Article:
These tools not only help identify performance issues, they’re important in determining the appropriate cure. Performance of a storage system isn’t determined by a single metric but by a combination of factors that affect how fast data can be served to apps. IOPS, throughput and latency are the key factors, but they vary depending on the workload (random vs. sequential), block size (large vs. small) and transaction type (read vs. write), and their relevance and impact on performance is application dependent. For instance, when streaming video applications, fast sequential reads of bigger files and larger blocks prevail, but randomized reads are usually the predominant transactions found in virtualized environments.

We’ll now look at techniques for optimizing performance and storage resource utilization. Since there isn’t a magic storage bullet, each approach has its merits and disadvantages.


Add more disk drives for more performance

Disk drives are mechanical devices in which read and write heads move between the center and periphery of a fast rotating platter to find and access data. Even with the fastest disk drives that operate at 15,000 rpm and the time it takes for mechanical arms to reposition, latency adds up to a few milliseconds, limiting the number of IOPS per disk to a few hundred per second and throughput to less than 100 MBps.

One way to scale performance is by spreading data across multiple disks that work in unison when data is accessed, enhancing the number of IOPS and throughput proportionally to the number of disks involved. Additionally, array vendors have implemented techniques like short stroking to minimize arm movements. By placing data on the periphery of a platter, read-write head movements are greatly reduced, resulting in a significant performance boost. While a given performance goal can be achieved with a large number of disks and short stroking, it’s very costly and by only using the outer parts of platters storage utilization is dismal. Prior to the emergence of solid-state drives (SSDs), leveraging a large number of disks and methods like short stroking were used to meet high-performance requirements, and even today it’s used for applications where the high cost of solid-state storage still favors disk drives over SSD. “For sequential access of larger blocks and files, disk is usually more cost-effective,” said Mike Riley, director of strategy and technology of America sales at NetApp.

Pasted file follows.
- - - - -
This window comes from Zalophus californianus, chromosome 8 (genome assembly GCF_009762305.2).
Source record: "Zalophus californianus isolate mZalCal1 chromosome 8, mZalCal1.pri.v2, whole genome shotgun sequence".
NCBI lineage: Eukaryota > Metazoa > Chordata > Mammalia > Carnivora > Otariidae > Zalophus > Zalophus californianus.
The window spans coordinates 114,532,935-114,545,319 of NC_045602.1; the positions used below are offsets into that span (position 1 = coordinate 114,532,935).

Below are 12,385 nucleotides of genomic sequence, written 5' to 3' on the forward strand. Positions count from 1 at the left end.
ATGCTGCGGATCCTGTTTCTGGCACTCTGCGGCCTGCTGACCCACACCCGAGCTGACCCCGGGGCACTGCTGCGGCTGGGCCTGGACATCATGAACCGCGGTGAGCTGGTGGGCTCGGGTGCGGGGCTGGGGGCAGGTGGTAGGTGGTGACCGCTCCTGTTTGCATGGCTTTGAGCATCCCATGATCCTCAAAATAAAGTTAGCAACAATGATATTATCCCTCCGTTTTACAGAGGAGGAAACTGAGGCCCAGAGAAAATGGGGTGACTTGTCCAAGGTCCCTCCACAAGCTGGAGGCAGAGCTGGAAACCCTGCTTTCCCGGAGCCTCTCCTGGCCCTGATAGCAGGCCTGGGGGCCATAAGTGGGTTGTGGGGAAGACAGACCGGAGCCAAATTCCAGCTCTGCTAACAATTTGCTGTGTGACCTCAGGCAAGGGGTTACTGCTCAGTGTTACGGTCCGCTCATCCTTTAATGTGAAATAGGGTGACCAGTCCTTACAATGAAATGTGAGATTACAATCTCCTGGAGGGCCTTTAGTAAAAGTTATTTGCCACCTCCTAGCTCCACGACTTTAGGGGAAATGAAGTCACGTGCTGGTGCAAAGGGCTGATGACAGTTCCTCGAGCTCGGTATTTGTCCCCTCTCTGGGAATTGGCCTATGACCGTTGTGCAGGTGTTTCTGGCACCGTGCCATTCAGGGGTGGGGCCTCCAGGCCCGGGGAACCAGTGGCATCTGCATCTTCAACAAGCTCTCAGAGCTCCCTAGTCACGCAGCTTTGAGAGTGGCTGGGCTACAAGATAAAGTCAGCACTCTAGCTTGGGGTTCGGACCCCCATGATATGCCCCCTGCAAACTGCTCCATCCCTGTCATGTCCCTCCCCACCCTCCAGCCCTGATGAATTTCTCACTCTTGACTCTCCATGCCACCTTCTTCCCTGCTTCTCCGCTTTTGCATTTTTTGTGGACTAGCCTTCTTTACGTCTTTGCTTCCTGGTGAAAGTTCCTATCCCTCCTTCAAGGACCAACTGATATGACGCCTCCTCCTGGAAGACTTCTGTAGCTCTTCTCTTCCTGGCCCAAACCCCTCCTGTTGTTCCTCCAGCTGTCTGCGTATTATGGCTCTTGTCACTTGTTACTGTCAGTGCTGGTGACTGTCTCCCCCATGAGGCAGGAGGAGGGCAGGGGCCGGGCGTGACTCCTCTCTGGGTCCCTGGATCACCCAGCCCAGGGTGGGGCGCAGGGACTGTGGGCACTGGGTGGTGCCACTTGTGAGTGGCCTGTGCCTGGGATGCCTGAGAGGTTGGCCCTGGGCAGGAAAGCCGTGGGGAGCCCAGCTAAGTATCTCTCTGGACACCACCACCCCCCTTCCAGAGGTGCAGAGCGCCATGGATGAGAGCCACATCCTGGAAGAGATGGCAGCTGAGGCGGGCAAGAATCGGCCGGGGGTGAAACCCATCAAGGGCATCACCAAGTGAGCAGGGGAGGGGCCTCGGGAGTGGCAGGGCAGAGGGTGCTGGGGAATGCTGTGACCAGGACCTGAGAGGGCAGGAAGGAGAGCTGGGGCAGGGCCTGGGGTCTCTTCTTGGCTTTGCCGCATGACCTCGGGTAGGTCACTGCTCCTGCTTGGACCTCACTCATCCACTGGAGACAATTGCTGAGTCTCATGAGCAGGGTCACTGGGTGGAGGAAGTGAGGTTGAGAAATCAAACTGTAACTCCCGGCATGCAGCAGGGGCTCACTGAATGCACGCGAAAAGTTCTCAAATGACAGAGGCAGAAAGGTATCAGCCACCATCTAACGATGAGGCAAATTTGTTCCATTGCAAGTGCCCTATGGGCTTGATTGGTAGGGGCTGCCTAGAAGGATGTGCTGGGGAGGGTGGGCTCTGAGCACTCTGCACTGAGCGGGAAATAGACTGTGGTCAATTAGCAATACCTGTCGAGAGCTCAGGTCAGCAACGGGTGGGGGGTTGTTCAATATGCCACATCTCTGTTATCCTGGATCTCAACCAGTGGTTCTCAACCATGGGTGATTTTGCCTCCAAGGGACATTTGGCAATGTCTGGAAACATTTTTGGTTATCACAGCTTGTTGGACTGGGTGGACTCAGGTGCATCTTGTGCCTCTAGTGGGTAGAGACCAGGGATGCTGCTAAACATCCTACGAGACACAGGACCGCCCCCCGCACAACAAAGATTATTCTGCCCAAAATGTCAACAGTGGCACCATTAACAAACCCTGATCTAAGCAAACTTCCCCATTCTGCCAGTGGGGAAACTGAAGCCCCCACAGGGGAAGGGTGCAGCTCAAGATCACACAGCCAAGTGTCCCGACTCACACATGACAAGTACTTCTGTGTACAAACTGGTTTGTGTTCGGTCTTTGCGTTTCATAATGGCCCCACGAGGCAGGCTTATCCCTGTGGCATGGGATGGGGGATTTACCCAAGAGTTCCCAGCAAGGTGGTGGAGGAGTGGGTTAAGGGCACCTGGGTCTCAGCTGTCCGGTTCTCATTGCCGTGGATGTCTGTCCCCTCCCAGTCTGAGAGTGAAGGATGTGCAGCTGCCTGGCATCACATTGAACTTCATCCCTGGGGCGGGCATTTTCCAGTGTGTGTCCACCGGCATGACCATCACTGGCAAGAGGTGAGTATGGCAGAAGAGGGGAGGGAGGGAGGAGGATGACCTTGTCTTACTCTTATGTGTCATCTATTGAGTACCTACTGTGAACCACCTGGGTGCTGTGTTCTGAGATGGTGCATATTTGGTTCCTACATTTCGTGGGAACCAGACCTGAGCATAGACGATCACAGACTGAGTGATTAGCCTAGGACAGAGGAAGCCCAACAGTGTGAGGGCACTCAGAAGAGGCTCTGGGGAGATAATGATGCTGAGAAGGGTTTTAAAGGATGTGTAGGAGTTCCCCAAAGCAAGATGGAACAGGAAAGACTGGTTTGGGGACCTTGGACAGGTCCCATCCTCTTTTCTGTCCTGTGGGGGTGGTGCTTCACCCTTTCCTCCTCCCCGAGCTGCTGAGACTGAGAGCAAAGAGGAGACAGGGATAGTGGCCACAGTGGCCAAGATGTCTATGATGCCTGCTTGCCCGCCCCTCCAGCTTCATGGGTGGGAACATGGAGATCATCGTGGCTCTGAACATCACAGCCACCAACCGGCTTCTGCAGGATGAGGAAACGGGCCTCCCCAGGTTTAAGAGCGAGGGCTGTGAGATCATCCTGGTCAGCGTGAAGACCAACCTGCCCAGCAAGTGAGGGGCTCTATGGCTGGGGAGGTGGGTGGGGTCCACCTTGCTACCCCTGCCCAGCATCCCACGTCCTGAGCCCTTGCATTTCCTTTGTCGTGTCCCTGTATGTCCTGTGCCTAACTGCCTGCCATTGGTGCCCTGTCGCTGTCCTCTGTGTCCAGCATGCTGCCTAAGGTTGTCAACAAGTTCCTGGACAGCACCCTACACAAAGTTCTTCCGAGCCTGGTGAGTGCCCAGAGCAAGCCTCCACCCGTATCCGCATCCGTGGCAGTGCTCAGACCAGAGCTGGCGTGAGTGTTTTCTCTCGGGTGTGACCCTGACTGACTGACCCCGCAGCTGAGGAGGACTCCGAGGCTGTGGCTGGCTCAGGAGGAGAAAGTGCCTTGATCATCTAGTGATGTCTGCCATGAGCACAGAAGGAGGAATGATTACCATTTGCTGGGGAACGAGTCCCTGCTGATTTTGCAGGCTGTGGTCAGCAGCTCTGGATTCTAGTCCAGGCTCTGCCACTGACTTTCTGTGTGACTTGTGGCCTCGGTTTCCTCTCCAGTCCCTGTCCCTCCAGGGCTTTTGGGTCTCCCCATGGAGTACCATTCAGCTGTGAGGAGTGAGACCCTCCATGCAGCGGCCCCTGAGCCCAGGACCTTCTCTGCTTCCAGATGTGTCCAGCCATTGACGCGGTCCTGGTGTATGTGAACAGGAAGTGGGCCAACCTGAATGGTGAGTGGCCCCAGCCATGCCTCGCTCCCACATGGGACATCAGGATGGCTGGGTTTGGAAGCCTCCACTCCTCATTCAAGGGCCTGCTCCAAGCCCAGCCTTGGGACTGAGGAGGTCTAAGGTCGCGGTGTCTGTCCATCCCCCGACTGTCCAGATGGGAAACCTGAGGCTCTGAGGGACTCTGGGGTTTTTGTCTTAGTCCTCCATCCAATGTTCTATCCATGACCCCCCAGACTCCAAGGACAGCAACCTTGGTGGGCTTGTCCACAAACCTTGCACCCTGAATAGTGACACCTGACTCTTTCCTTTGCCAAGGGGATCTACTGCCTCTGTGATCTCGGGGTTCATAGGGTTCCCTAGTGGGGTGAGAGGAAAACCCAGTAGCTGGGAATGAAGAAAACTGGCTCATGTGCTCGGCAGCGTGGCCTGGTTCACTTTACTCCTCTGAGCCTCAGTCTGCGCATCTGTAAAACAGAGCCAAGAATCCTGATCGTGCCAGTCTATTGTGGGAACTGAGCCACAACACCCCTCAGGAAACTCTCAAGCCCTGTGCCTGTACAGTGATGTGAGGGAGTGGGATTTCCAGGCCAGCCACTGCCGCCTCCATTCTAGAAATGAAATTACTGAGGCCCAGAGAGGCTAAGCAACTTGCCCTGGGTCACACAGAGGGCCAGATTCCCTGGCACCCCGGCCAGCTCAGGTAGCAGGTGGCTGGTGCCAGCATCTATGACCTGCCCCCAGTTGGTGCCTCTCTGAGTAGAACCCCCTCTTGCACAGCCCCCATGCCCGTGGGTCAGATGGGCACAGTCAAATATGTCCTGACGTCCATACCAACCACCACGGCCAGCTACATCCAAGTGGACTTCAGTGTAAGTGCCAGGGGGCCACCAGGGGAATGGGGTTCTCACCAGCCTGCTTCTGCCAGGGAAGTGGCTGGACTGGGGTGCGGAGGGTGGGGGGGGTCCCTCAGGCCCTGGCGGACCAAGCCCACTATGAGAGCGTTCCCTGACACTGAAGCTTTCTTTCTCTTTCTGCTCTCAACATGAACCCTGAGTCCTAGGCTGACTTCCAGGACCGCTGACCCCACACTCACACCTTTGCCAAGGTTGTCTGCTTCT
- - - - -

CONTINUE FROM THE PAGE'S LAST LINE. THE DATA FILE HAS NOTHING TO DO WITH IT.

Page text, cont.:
RAID and wide-striping

Easily overlooked, RAID and RAID levels both impact performance and capacity; changing the RAID level of an existing array to improve either performance or capacity utilization is a feasible option. The number of parity drives, large vs. smaller stripes, the size of RAID groups, and the block size within RAID groups all impact performance and available capacity.